World Trip HomePost Three

Post Three - Arizonia & New Mexico

Organ Pipe National MonumentOrgan Pipe National Monument

The desert is beautiful in the fall. The days are clear, dry and hot while the nights are cool requiring you to wear a jacket while you sip your beer or wine under a canopy of stars. We love to be in the desert this time of year because this is when Seattle gets some of its worst weather. Apparently, others like to be here as well. The Organ Pipe Cactus National Monument is three hours south of Phoenix on the Mexico border. It is out of the way and we were surprised to find that their campground has space for the hundreds of RVs that come down in the winter from the north. Fortunately for us, their high season is in January so while we were there most of the campground was empty and quiet. We spent our days here relaxing and catching up on our reading.

Cactus Close-upCactus Close-up

Along with reading, I spent plenty of time taking photos and learning the tricks of my Nikon Coolpix 950 digital camera. The LCD screen on the back of the camera allows me to see exactly what the camera sees - lighting, depth of field, focus, and colors are all readily apparent. Because I have the ability to go fully manual with this camera, I can play with aperture and shutter settings to get just the image I want. Also, since my film is literally limitless, I can take 20 photos of a flower and later pick just the right one. I spent an entire afternoon taking photos of the many cactus species around our campground. Cacti are such weird plants - adapted to live in an environment that few things can tolerate. I never tire of looking at or photographing them.

Titan II MissileTitan II Missile

Outside Tucson is the only remaining Titan II missile base left over from the Cold War. Between 1963 and 1987, there were 54 such sites hidden underground around the country - all loaded with missiles ready to be launched within a minute of receiving their orders. Decommissioned as part of the Strategic Arms Limitations Treaties (SALT), only this base remains - the rest were destroyed after salvaging any useful parts. When they made this base into a museum, the silo door was permanently fixed in a half-open position with a Plexiglas top so the Soviet satellites could verify the base was non-functional. During our tour we went down into the underground bunker (built to withstand a direct nuclear blast) and simulated a launch. Karen and our tour guide simultaneously turned their keys in the firing consol and as lights lit and alarms sounded the 40-year-old machinery went through its pre-launch cycle. When the final light lamp came on, the missile would have been on its way to someplace in the former Soviet Union. Afterwards, the crew had one week of food and air before they had to surface to see what remained above.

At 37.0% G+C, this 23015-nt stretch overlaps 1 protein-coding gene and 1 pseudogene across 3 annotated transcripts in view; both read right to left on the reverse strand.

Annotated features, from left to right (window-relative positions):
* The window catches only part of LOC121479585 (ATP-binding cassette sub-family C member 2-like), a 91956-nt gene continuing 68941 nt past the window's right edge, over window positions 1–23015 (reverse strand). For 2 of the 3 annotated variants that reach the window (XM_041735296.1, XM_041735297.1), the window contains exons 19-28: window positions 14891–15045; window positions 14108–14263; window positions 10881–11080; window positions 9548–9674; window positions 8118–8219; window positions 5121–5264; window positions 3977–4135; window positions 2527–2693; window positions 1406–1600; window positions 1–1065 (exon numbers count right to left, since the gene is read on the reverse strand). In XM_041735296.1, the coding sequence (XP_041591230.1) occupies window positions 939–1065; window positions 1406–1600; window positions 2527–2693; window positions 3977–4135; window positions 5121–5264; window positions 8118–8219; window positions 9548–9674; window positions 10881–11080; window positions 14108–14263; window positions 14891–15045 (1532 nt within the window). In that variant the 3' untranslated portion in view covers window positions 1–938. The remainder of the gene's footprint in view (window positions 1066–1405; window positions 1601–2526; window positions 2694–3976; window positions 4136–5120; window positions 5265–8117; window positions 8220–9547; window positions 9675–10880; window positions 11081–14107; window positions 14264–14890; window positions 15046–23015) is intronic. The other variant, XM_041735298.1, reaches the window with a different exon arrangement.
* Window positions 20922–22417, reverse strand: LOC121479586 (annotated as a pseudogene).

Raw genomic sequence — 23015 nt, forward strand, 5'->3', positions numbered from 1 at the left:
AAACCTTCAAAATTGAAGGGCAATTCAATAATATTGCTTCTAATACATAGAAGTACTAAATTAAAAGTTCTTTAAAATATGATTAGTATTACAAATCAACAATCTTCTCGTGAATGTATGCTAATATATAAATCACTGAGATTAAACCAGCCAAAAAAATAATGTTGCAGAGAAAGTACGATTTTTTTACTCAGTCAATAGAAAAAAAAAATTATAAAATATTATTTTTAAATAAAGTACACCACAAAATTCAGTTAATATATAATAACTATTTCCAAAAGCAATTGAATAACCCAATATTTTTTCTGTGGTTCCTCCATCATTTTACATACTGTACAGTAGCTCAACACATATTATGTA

Thruster ConeThruster Cone

I have always been fascinated with the concept of nuclear weapons. While I am impressed with the science behind their discovery, I am appalled to think how easily we could destroy all life on the planet. Perhaps we are not as far removed from our primitive past as we would like to think. I wish I could have talked with one of the crews that manned the base while it was active. What kind of person would have worked there and what did the Air Force do to screen them? Walking the corridors within the bunker was eerie but uplifting at the same time. It's scary such places ever existed but it is refreshing that they are now museums and that the threat of nuclear destruction, while not gone, is diminished. In the courtyard above the bunker are examples of missile engines, fueling tanks, thrusters, etc. - all with amazing craftsmanship. Imagine what could have been done if we had devoted the Cold War effort to solving world problems rather then building weapons. I guess the instinct to protect oneself is stronger then the instinct to help others. This photo is of the inside of a missile thruster.

Pecan TreesPecan Trees

New Mexico was beautiful but our time here was short. We stopped in Las Cruses long enough to sample the fantastic beers at the local brewpub, High Desert Brewing (definitely worth a stop), before continuing on toward Dallas. South of Las Cruses, near the Texas border, we drove past miles of pecan trees. With their leaves gone and the sky overhead gray, we could tell winter was on our tail and that the holidays were approaching.

Southwest SunsetSouthwest Sunset

As we drove into El Paso we were glad to finally be in Texas and nearing our ultimate destination: Dallas. Since we left Seattle in August, we had crisscrossed the southwest but generally worked our way east. Ahead of us was time to spend with family and friends over the holidays. Behind us was the desert and free days we spent adjusting to our new life away from Seattle. Our travels in the van were coming to a close and it was time to try something new.

Next Up: Texas

Copyright 2001
Scott & Karen Semyan